If you have a shipping center from any of the above providers, you can get them to estimate your per-package costs. You can typically save money by opening a business account.
eBay Managed Delivery was eBay's fulfillment program, but it was closed before leaving the pilot stages.
6. What are eBay's International Fees?
eBay's international fees add to final value fees and shipping fees that change depending on the country you ship to. If the target address is outside of your registered country, you will need to pay these.
Your international fee will typically be one of the following:
India - 1.7%
South Korea - 1.45%
Japan - 1.35%
Europe (Excluding EU) and Other Asia-Pacific Regions - 1.3%
New Zealand - 1%
Everywhere Else (i.e., Australia) - 1.55%
If you are not part of the European Union but in Europe, you pay nothing for shipping to the Eurozone or Sweden.
Otherwise, you pay 1.2% for shipping to the UK. You also pay 1.6% for shipping to the US, Canada, and all other European countries. You have a 3.3% rate for all other countries.
If your country is not on this list, check out eBay's official page.
How to Calculate eBay Fees
To calculate eBay fees, you'll want to have a formula set aside for plugging things in. You can create this formula using an excel spreadsheet.
Here is a quick roundup of everything you should expect:
You will pay 0.35 cents if you have exceeded 250 sold items this month (insertion fee).
You will pay 0.30 cents and XX% of the sold value of your item (final item value).
You will pay sales taxes of XX% of the sold value of your item (depending on your local laws).
You will pay for any optional listing bonuses you used (see above for the list).
You will pay for any promotional fees you applied for (percentage of total sold value).
You will always pay shipping costs (calculated through your preferred provider).
You will pay international costs (assuming you are shipping internationally).
Subscription fees are not included because you do not pay them for items.
The formula should look like this:
0.35+0.30+(item's value * final item percentage) + (item's value * sales tax taken out) + optional listing bonuses + (item's value * promotional percentage fee) + shipping costs + (item's value * international cost percentage)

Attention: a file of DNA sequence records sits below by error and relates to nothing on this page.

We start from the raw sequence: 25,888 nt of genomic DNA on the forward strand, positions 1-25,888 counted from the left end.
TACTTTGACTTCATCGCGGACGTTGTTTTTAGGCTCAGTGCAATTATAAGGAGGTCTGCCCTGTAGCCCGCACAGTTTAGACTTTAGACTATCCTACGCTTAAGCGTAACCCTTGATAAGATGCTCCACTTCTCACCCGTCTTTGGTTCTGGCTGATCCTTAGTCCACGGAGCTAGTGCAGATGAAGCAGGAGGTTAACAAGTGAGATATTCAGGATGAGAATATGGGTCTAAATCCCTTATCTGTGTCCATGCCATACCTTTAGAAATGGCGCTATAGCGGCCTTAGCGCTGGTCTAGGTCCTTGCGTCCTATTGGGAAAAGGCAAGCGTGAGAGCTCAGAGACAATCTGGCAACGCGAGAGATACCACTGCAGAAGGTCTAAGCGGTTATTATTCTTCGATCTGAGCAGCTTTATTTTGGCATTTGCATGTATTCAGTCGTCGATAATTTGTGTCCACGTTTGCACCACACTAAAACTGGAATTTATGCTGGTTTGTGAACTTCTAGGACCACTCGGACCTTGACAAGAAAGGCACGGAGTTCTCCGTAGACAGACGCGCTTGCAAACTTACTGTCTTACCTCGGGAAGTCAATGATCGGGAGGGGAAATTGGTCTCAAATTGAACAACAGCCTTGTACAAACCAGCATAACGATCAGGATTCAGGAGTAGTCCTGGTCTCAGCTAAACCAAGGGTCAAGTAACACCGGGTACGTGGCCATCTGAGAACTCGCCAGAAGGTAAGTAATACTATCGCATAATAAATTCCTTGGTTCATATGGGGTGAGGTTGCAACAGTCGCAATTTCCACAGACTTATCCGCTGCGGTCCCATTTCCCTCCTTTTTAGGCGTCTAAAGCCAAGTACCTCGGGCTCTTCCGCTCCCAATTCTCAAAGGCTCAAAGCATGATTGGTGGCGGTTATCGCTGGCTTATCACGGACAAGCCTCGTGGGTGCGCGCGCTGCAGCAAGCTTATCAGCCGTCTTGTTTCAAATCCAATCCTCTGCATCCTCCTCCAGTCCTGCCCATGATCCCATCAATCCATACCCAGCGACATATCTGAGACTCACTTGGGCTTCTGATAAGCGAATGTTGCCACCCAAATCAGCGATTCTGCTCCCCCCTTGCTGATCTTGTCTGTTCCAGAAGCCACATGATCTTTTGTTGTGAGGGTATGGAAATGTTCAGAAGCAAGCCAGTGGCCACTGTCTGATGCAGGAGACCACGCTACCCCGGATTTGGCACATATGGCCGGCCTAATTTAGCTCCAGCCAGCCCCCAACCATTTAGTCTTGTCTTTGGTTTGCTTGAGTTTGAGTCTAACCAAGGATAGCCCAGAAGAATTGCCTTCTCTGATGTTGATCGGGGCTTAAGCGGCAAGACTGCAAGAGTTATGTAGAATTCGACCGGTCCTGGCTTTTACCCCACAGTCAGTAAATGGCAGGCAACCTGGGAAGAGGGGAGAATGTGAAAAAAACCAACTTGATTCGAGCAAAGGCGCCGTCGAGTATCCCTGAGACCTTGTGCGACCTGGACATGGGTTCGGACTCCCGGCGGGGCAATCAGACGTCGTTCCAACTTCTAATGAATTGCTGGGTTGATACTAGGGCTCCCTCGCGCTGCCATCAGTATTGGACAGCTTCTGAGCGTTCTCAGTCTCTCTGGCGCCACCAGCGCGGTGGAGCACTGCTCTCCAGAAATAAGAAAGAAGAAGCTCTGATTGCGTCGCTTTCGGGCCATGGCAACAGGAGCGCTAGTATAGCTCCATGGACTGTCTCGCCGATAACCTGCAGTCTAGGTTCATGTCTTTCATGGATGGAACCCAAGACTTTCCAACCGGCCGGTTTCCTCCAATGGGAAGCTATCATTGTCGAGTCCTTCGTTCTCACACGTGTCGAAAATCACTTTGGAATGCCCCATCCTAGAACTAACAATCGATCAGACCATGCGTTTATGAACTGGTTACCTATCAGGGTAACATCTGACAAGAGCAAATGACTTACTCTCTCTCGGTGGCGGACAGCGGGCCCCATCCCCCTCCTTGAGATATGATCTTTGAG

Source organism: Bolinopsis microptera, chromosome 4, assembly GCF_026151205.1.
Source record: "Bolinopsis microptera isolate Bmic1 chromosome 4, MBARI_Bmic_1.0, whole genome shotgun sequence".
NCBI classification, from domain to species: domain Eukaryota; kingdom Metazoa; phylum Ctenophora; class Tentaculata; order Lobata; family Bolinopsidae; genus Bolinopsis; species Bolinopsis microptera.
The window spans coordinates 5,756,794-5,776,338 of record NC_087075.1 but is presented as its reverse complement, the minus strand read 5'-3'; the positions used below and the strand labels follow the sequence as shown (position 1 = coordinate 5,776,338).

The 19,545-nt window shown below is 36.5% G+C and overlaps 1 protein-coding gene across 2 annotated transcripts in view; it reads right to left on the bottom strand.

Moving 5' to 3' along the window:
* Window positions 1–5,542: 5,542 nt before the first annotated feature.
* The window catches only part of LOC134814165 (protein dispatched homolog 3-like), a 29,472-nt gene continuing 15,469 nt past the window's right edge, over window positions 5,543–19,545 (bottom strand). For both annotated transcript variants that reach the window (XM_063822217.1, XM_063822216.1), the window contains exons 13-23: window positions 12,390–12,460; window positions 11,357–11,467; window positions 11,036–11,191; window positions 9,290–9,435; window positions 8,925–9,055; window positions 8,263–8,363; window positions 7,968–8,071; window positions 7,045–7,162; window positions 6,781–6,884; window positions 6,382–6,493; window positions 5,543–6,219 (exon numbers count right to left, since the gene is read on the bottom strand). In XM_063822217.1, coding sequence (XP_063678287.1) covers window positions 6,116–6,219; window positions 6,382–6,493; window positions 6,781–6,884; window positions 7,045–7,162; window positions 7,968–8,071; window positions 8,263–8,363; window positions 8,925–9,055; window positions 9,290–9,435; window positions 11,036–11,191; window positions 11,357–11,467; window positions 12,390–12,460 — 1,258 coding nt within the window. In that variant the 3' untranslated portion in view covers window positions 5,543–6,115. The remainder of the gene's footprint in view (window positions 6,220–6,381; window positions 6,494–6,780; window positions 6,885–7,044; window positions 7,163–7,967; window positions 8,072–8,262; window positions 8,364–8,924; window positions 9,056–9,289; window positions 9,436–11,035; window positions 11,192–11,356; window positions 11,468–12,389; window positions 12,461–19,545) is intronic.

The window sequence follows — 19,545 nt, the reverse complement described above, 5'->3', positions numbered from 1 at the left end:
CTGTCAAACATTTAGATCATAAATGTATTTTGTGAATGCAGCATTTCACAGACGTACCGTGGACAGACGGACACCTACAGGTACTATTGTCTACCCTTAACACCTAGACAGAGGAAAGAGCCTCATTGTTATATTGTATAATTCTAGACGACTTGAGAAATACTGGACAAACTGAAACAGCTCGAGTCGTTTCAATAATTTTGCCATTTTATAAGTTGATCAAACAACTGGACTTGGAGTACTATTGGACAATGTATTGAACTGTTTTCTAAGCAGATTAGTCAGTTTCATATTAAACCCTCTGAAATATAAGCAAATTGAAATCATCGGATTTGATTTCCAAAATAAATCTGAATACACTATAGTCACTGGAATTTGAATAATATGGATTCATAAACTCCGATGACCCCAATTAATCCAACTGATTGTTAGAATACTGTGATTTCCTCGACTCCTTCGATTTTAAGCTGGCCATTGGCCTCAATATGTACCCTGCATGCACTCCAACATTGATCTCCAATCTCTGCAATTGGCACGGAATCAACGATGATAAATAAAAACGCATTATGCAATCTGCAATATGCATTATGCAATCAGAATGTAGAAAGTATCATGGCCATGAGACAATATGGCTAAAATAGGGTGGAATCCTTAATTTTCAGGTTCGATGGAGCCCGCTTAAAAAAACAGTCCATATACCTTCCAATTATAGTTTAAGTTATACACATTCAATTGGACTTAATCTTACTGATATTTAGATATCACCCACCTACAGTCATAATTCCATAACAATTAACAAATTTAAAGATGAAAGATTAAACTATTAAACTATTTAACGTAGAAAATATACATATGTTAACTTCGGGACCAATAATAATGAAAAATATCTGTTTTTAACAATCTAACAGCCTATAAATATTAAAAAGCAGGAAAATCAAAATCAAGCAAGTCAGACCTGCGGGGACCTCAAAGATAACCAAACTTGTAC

By creating an excel spreadsheet that contains all of these figures for you, all you need to know is what you sold your product for.
eBay's fees are pretty huge compared to other providers. When you specialize as an auction-based service that sells products individually, this is the struggle.
However, there are ways you can reduce these fees.
How to Reduce eBay Seller Fees
If you want to reduce your seller fees, here are some quick tips:
Do not exceed the 250 item-per-month limit on your storefront (if possible).
If you plan on regularly exceeding this per-item limit, pay for an eBay subscription.
To determine whether an eBay subscription is worth it, note your difference in the final value fee. Typically, you can save about 3% off the price per item listing.
If you list a large number of smaller products (i.e., collectors tickets, gift cards, stuffed animals), a subscription is almost always worth it.
Try to set up your account with direct deposit (so you can avoid PayPal fees).
Amazon vs. eBay Selling Fees
When you compare Amazon selling fees and eBay fees, Amazon typically wins. Amazon has a flat rate of about $39.99 a month on their subscription if you want to be a professional seller.
Amazon doesn't charge you a per-item listing fee if you are willing to become a professional seller. However, expect $0.99 per item as an individual seller. If you sell more than 40 items per month, becoming a professional seller is more cost-effective.
Amazon Sellers also pay a combination of referral fees which are similar to eBay's final value fees. However, you can save incredible amounts of money by becoming an FBA seller. For a simple calculation on the comparison, you can use this Amazon FBA Calculator from AMZScout.
The two sites might be comparable, but those starting professional stores will typically prefer Amazon's greater reach.
When comparing the selling fees between these two companies, it's always suitable for you to have a total breakdown between the two. The two fee breakdowns are similar, but eBay shines when you consider its ability to attract a unique audience who appreciates an auction shop.
You can also become a professional store on eBay with some potential, but you might want to compare your options. Typically, Amazon has a better breakdown on businesses that want something to scale quickly.